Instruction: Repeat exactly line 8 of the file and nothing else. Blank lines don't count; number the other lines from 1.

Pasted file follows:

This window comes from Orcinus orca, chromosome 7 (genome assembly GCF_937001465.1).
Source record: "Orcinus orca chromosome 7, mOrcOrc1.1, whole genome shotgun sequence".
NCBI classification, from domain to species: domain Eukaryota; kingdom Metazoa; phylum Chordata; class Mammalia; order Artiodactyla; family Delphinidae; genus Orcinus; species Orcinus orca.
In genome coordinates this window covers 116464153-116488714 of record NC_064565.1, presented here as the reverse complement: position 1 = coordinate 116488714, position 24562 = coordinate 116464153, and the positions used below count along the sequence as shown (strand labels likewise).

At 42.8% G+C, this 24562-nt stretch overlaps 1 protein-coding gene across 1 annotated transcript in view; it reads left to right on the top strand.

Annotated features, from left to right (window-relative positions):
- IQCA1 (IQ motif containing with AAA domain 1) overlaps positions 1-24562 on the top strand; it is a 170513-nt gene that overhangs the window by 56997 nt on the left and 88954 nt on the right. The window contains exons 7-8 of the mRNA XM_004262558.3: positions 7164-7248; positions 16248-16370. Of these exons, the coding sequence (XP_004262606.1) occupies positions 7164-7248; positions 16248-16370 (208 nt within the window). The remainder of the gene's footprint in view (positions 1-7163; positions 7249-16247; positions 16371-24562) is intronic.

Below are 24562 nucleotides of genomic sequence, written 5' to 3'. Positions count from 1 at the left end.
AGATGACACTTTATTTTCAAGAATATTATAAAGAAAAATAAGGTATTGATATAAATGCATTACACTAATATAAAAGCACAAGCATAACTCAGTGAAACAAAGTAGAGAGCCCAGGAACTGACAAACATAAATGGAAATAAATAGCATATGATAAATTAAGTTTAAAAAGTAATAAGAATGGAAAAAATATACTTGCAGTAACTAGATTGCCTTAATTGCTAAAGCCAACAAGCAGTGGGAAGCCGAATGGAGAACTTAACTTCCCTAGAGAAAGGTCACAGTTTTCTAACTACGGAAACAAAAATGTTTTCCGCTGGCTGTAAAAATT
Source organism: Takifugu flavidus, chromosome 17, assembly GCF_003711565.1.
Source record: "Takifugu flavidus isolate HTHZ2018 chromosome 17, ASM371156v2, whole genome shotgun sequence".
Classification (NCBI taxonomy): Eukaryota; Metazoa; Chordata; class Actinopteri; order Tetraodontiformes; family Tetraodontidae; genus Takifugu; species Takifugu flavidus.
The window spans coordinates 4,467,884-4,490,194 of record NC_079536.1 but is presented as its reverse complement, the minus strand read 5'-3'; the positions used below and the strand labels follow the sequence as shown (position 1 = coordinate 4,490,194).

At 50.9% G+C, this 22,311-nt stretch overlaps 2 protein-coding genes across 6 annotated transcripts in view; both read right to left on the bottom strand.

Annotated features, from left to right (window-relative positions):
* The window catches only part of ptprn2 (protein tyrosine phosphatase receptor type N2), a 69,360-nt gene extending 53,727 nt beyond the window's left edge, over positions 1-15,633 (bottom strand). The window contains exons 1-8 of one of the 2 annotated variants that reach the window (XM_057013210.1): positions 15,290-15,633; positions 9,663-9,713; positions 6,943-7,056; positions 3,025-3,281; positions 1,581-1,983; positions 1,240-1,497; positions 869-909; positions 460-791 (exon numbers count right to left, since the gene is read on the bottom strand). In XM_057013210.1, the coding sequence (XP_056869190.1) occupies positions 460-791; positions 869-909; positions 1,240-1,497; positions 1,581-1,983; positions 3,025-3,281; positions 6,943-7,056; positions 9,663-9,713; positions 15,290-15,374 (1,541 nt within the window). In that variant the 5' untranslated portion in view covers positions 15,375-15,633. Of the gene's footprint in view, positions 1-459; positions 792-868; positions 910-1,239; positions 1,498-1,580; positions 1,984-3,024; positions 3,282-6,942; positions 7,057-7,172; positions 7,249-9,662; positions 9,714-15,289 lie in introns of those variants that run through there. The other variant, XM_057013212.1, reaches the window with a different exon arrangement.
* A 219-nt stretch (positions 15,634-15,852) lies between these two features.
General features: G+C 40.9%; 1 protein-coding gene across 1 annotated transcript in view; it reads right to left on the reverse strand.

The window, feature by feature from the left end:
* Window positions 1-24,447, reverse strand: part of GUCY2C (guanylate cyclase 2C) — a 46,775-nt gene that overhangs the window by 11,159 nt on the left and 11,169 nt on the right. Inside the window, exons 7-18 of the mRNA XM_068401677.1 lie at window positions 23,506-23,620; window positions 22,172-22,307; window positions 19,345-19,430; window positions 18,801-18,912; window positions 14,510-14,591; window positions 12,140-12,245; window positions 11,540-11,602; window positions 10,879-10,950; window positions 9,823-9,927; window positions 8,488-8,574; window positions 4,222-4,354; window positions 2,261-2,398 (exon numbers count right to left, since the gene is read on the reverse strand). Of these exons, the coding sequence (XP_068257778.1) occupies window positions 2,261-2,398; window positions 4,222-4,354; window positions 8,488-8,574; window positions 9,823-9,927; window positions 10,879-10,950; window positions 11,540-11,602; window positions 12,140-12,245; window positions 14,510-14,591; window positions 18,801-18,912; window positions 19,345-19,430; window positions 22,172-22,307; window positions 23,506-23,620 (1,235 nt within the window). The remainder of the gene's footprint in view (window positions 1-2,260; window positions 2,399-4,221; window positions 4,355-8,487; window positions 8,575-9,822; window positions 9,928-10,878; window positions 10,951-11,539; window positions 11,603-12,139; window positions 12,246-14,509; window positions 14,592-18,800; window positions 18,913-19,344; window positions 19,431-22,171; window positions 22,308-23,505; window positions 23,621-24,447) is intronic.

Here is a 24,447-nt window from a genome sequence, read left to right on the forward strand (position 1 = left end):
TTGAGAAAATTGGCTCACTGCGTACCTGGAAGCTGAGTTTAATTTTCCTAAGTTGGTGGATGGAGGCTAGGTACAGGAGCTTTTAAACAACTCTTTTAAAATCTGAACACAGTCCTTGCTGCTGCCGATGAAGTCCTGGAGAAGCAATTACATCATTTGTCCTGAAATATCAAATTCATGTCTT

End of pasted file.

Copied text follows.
Below are 24562 nucleotides of genomic sequence, written 5' to 3'. Positions count from 1 at the left end.